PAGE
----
Half (48%) of the subjects worried about leakage to a ‘high’ (44%) or ‘very high’ (4%) degree at baseline (V1), whereas 44% worried about leakage to ‘some’ degree. The remaining two subjects (8%) worried about leakage to a ‘low’ degree (Figure 6). Subjects' level of worry about leakage decreased significantly from baseline (V1) to termination of the study (V2) (P<0.001). At termination of the study (V2), none of the evaluated subjects worried about leakage to a ‘very high’ degree and just over 4% worried to a ‘high’ degree, while 26% worried about leakage to ‘some’ degree. After the test period, most subjects (70%) worried to a ‘low’ or ‘very low’ degree (Figure 6).
Burden of leakage (OLI tool)
After 21 days of using the test product, subjects scored significantly better in the ‘emotional impact’ domain of the OLI tool (77.7 vs 85.2; P=0.011) compared with baseline levels. No significant changes in the ‘usual and social activities’ or ‘coping and control’ domains were observed (Figure 7).
Product-related quality of life (Ostomy-Q)
After 21 days of using the test product (V2), subjects scored significantly better in the ‘discreetness’ (P<0.001) and ‘confidence’ (P=0.033) domains compared with the evaluation at baseline (V1). No significant changes in the ‘comfort’ or ‘social life’ domains were observed. The combined product-related QoL score was significantly higher at V2 compared with V1 (Δ9.2; P=0.002) (Figure 8).
The subjects were asked at completion of the study (V2) ‘did the test product affect your sleep?’. The proportion of subjects answering ‘Yes, for the better’ was 35% (95% CI (16%;57%)) (P=0.21). Most subjects (65%) (n=15) reported that the test product did not affect their sleep compared with their usual product. None of the subjects reported that the test product led to worse sleep compared with their usual product.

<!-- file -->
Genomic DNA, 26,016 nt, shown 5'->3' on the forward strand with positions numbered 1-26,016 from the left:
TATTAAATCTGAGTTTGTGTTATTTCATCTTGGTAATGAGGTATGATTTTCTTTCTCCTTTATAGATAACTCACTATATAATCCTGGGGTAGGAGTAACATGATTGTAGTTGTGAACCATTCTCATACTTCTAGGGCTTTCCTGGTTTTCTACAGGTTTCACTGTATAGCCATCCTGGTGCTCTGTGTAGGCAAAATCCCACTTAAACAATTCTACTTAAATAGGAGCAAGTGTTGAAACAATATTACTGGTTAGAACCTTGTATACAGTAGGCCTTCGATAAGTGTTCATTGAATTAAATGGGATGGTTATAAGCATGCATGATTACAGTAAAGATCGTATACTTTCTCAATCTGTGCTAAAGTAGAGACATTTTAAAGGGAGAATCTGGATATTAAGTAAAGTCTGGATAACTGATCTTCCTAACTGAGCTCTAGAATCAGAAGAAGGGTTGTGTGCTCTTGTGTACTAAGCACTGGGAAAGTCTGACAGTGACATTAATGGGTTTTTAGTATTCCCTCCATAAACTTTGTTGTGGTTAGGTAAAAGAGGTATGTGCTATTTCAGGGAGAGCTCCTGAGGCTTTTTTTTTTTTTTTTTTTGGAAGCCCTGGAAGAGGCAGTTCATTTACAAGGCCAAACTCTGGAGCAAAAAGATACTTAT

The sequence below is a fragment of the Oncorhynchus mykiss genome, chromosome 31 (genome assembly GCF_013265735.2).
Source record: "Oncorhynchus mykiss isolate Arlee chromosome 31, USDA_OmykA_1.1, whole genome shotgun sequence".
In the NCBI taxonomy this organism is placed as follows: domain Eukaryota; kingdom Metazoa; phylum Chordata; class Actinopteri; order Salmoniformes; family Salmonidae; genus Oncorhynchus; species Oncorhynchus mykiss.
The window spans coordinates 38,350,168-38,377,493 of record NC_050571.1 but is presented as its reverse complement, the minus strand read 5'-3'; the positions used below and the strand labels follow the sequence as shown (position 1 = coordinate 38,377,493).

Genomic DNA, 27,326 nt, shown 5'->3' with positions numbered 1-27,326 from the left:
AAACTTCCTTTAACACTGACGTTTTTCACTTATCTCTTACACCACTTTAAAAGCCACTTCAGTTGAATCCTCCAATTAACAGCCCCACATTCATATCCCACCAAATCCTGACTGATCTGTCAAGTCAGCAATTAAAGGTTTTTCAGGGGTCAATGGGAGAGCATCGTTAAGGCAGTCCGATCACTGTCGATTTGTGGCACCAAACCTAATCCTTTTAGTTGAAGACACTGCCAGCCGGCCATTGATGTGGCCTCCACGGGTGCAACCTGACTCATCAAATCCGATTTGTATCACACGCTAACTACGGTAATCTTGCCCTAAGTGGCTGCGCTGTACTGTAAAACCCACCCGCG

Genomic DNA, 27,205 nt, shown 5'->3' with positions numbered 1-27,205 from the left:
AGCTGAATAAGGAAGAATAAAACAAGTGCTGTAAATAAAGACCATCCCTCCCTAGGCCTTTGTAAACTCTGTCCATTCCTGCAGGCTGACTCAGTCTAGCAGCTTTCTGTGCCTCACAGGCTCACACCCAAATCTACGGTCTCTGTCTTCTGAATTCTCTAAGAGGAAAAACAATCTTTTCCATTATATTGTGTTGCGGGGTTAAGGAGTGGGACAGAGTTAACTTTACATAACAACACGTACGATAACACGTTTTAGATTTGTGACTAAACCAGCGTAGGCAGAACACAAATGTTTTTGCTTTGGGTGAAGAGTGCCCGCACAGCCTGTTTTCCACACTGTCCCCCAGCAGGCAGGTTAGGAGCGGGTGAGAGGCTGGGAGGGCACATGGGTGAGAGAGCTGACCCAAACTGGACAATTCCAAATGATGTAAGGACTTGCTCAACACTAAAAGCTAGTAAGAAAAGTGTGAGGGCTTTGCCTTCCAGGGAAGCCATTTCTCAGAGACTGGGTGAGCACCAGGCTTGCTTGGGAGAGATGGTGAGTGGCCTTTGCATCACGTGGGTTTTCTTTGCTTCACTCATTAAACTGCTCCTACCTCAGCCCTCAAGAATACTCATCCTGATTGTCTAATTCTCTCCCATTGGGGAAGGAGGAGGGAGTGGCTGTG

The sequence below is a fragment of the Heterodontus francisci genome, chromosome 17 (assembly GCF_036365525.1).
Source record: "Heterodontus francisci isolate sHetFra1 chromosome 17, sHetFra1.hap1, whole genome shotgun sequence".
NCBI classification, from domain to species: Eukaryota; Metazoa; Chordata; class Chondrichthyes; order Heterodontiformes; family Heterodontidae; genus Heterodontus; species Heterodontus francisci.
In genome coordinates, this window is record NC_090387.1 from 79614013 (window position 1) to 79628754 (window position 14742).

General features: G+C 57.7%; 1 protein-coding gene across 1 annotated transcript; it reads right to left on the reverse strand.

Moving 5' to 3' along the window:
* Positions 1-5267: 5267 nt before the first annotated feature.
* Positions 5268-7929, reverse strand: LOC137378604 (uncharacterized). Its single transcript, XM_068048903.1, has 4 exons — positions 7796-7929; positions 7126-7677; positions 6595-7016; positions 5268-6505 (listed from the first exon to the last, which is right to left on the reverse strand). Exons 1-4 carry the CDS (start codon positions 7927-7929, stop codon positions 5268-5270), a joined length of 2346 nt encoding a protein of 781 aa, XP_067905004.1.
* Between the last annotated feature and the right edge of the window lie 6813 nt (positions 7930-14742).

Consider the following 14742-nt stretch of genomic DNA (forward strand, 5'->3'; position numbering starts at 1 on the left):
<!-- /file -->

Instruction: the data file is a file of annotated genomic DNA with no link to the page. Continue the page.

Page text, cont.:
Two adverse events were reported during the study and were either considered ‘probably’ or ‘possibly’ related to the test product. Both adverse events were related to skin irritation, however they were both considered to be mild, and both resolved within 8–10 days. The adverse events did not affect the participants' continuation in the study.
Despite continuous innovations in ostomy solutions, leakage of stomal effluent remains a major challenge in ostomy care. Digital health solutions, ie wearable devices and connected healthcare solutions, are increasingly being adopted in healthcare systems across many areas of patient care (Awad et al, 2021). Only a few digital health solutions have evaluated to improve ostomy care, including web-based patient support resources (Pittman et al, 2017), follow-up teleconsultations (Augestad et al, 2020), follow-up care via a mobile app (Wang et al, 2018), automated assessment of peristomal skin using artificial intelligence (Andersen et al, 2020) and sensor technology to measure effluent volume in connection with a remote monitoring platform (Kontovounisios et al, 2018; Fearn et al, 2020).
The present trial evaluated a novel leakage notification system enabling users to continuously monitor for leakage of effluent underneath the baseplate, by providing subjects with notifications of changes to their baseplate status via a smartphone app. During the 21-day trial period the subjects experienced an 82% reduction in episodes of leakage onto clothes compared with the estimated number of leakages onto clothes in the 21 days prior to the test period. Moreover, wearing the test product significantly decreased subjects' worry about leakage. The degree of worry about leakage has previously been correlated with the use of different accessory products, such as rings/seals, paste, tape and belts (Jeppesen et al, 2022). Thus, decreasing people's worry about leakage may potentially reduce the use of standard-of-care accessories that people with an ostomy might use to mitigate the risk of leakage, although this hypothesis needs further evaluation in future trials.
The observed improvement in leakage control and concomitant reduction in worry about leakage may have led to the observed improvements in QoL during the trial. Users experienced a significant improvement in the emotional domain (Δ7.5) of the validated OLI tool, which was equal to the minimal clinical important difference (MCID) (mean of three MCID values derived from different methods: Δ7.6), suggesting that the test product did indeed provide a meaningful change in the emotional domain for the subjects (Nafees et al, 2018). Due to the specific item questions included in this domain, it might be inferred that users experienced less stress, frustration and embarrassment with the test product compared with their usual product solution. In addition, subjects in this study gave higher scores in product discreetness and confidence domains of the validated Ostomy-Q after use of the test product. The overall improvement in product-related QoL (Δ9.2) was higher than the MCID (mean of three MCID values derived from different methods: Δ8.8) (Nafees et al, 2017), suggesting that the test product provided a clinically relevant change for the subjects.